Test Modules Offer Measurement Versatility

Jan. 25, 2012
By using mainframes and function modules, these test instruments offer a great deal of measurement flexibility with performance equal to standalone instruments.

Modular measurement instruments provide plug-in test power, along with the capability to add functions as needed. In the past, modular instruments were too limited in terms of available functions to entice RF/microwave engineers from abandoning their standalone instruments. But the industry has adopted several "universal" interface formats, and the test capabilities of the available modules are getting better. This makes modular test options quite attractive for both research laboratories and production lines.

A modular instrument is usually based on a mainframe unit and standard-sized modules that slide in or plug into the mainframe and provide the test personalities for the combination. In contrast to standalone instruments, which each have dedicated power supplies and control software, the modules derive power and control from the mainframe. This sharing of resources allows the modules to be made smaller and less expensive than standalone instruments for comparable capabilities and performance.

Early modular instruments were plagued by compatibility issues. An automatic test system built from standalone instruments requires synchronization and control over an instrument bus, such as the long-popular General Purpose Interface Bus (GPIB), for a controlling computer and its software to recognize each instrument and for commands from the computer to be acknowledged by each module. Similarly, a modular instrument system requires the same synchronization and communication, but all within a single mainframe and its modules.

One of the earliest ventures into modular microwave instrumentation was by Hewlett-Packard Co. (now Agilent Technologies) in the 1980s with a line of products that comprised their Modular Measurement System (MMS). The initial MMS mainframe and modules formed a powerful microwave spectrum analyzer, and the format was effective in terms of module compatibility and high RF/microwave performance levels. But it was a proprietary interface format that was only supported by a few companies. In the end, it became a one-company effort at a modular measurement solution.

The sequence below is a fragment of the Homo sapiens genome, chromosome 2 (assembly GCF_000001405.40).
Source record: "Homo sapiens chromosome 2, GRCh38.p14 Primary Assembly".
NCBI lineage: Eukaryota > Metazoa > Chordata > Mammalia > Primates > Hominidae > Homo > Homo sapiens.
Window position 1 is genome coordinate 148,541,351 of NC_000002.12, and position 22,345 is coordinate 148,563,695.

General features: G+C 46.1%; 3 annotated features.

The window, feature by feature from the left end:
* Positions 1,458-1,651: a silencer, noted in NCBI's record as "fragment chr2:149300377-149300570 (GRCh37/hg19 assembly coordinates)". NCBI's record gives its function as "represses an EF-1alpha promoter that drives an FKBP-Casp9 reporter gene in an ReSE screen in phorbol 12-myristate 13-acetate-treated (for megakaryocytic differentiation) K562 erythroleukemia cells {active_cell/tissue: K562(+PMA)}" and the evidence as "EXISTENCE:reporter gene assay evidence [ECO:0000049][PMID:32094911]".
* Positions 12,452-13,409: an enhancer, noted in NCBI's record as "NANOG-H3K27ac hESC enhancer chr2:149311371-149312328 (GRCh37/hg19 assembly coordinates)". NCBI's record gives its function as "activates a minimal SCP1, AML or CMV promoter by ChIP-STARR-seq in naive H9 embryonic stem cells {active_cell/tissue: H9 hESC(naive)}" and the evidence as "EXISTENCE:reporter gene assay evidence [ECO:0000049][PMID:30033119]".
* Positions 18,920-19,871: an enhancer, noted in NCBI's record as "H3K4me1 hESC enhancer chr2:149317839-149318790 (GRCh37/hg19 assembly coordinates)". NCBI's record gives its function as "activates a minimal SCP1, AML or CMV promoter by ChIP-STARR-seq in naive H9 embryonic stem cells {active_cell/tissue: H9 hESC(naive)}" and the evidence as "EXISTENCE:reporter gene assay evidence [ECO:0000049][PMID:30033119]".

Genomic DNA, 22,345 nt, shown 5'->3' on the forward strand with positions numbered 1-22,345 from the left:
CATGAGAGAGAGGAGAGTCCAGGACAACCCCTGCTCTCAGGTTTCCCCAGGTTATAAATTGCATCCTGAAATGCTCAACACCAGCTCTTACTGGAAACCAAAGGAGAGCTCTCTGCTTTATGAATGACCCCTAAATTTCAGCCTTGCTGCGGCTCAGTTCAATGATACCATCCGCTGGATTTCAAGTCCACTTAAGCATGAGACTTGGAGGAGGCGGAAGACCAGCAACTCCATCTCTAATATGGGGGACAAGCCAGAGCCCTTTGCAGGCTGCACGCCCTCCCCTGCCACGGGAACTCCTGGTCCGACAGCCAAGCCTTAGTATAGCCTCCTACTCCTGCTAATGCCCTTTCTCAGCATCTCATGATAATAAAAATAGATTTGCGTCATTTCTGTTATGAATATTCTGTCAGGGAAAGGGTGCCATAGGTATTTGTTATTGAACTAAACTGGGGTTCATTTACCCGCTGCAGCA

It was only when the electronics test industry in general realized that an industry-wide interface format was needed before modular instrumentation would ever gain widespread acceptance. That first modular instrument standard was the VME eXtensions for Instrumentation (VXI), which was based on the VMEbus computer bus standard. This would eventually be followed by other modular instrument standards, including one based on a local-area-network (LAN), the LAN eXtensions for Instrumentation (LXI), and several based on the Peripheral Component Interconnect (PCI) computer bus standard, including PCI Express and the PCI eXtensions for Instrumentation (PXI) open standard. Several years ago, the AdvancedTCA Extensions for Instrumentation and Test (AXIe) was started by Agilent Technologies, Aeroflex, and Test Evolution Corp. as a high-performance open standard based on the AdvancedTCA (ATCA) standard. With more than 70 member companies, and the support of the PXI Systems Alliance, PXI has in recent years become the most popular of the modular instrument interface standards.

Perhaps the reason for PXI's popularity is its combination of performance and flexibility. A host computer for a PXI test system can be contained within the mainframe, or can be in a separate personal computer (PC). The internal buses in a PXI system are the same as a PC, such as a PCI or PCI Express bus, and a standard PXI mainframe occupying a 4U height in a 19-in. rack-mount chassis can provide as many as 18 PXI card slots. It can accommodate a large number of instrument functions in a housing about the size of a typical single-function stand-alone instrument. With its shared reference clocks and triggers, a PXI test system can achieve tight synchronization among its many modules, with less than 200-ps timing skew.

According to market research firm Frost & Sullivan, PXI is currently the dominant standard for modular instrumentation, supplanting predecessor VXI in terms of popularity. But a newer, emerging standardAXIemay be the top modular test instrument bus standard in the years to come. The company notes that the worldwide market for modular instrumentation saw revenue of just over $524 million in 2010, at a growth rate of 17.1% compared to revenues in 2009. Frost & Sullivan projects continued growth of modular instrumentation, at a compound annual growth rate (CAGR) of 8.8% between 2010 and 2014.